LAUNCESTON, Australia (Reuters) - Since U.S. President Donald Trump launched his trade dispute with China one of the best questions to ask in order to assess the current state of the process is who, right now, is more desperate to do a deal.
For most of 18 months or so since the tit-for-tat tariffs began the conventional thinking has been Beijing is more keen to finalise an agreement, given the obvious slowing of growth in the world’s second-biggest economy.
However, the abrupt swing in the Purchasing Managers’ Indexes for both China and the United States, coupled with mounting domestic political pressure on Trump as he heads into his re-election campaign, may have altered the dynamic.
China’s official PMI unexpectedly returned to positive territory in November, rising to 50.2, the highest since March and moving above the 50-point level that separates expansion from contraction.
However, the U.S. PMI went the other way, staying in negative territory for a fourth month, slipping to 48.1 in November, down from 48.3 in October.
Of course, one month’s recovery in the Chinese PMI doesn’t yet confirm that the worst is past, but it perhaps does show that the stimulus Beijing has injected into the economy in the form of monetary loosening and infrastructure spending may be starting to filter through to real activity.
Similarly, the weakness in the U.S. PMI doesn’t necessarily mean the world’s biggest economy is irrevocably on the path to recession, but it does raise concerns for Trump given his re-election hopes are likely to be centred on winning states dependent on manufacturing jobs.
Does this mean that the so-called Phase 1 deal is likely to become reality, especially with a Dec. 15 deadline looming for the latest round of U.S. tariff hikes on Chinese goods?
Part of the problem with the trade dispute so far is that there has been no shortage of views expressed by the U.S. side, either through Trump’s Twitter feed, comments by his officials or off-the-record briefings.
The Chinese side has generally been more reticent to talk publicly, but its views tend to filter out through friendly media outlets.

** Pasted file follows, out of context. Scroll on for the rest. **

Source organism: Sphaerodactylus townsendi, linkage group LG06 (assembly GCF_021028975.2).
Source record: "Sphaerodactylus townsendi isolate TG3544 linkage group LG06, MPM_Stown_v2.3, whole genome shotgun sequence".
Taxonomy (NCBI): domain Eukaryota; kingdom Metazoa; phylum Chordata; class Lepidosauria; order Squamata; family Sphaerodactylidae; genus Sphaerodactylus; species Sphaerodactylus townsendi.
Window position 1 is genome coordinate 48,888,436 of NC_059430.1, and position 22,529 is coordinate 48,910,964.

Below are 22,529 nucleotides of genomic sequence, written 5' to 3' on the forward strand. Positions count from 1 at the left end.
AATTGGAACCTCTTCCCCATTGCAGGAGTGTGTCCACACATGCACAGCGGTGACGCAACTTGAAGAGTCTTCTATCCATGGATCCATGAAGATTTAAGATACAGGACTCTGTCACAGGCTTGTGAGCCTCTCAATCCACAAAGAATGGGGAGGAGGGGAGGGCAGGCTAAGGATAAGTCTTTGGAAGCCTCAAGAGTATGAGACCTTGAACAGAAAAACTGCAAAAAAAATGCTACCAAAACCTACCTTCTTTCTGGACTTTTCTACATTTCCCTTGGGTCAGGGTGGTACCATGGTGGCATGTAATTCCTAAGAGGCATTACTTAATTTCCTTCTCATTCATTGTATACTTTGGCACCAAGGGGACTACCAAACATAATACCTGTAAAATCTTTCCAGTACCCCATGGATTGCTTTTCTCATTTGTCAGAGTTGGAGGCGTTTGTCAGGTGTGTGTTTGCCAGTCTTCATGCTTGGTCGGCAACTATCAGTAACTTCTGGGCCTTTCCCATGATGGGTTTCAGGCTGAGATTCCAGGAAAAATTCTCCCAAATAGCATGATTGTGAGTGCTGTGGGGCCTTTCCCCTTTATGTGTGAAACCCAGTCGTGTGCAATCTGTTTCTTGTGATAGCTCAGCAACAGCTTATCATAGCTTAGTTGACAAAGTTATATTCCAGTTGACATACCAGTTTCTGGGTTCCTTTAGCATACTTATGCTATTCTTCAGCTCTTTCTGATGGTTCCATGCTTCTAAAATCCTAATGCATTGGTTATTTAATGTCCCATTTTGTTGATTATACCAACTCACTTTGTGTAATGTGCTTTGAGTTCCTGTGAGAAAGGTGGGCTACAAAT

What has become clearer in recent months is that the Trump administration seems increasingly keen to get a deal signed and delivered, even if the agreement falls way short of the initial aims when the trade dispute was launched.
For its part Beijing also seems keen to ink a deal, but only if the tariffs imposed on much of its exports to the United States are removed, or at least rolled back.
It’s possible the two sides can reach an initial agreement, but it seems increasingly likely that Trump won’t get nearly as much as he wants, and the political spin machine will have to go into overdrive to portray any agreement as a victory.
Much of the focus has been on China increasing its purchases of U.S. commodities as part of any deal, especially agricultural products such as soybeans.
Trump has touted a figure of $50 billion in Chinese purchases of agricultural products, a figure that appears pure fantasy given that the trade was worth about $23 billion a year before the tariff war started.
About half of China’s imports of U.S. agricultural products prior to the trade dispute were made up of soybeans, and even if Beijing mandated its purchasers to switch back to buying U.S. supplies, it’s doubtful they could even reach the prior volumes.
That’s because China’s pig herd has shrunk with the ongoing problems of African swine fever, meaning smaller volumes of soybeans are needed as feed.
It’s also unclear if the proposed Phase 1 deal will include Chinese purchases of U.S. energy, which had been a growth area prior to the tariffs.
China, the world’s biggest crude importer, brought in about 113,000 barrels per day (bpd) in the first 11 months of the year from the United States, the world’s biggest crude producer, according to Refinitiv data.
This was down from 344,000 bpd in the first six months of 2018, prior to the first round of tariffs being imposed in July of that year.
In liquefied natural gas (LNG), no U.S. cargoes have been delivered since March to China, the world’s fastest-growing major market for the super-chilled fuel.
China’s imports of U.S. coal have also slowed to a trickle, reaching 1.07 million tonnes in the first 11 months of the year, down from 3.2 million in 2018 and 6 million in 2017.
China has been able to source its commodity requirements from other producers, and it would take some effort for U.S. exporters to regain lost market share.
What this means is that even if a Phase 1 deal is agreed and signed, the more it relies on Chinese purchases of U.S. commodities, the more likely the agreement will fail to live up to expectations.
The opinions expressed here are those of the author, a columnist for Reuters.
Editing by Richard Pullin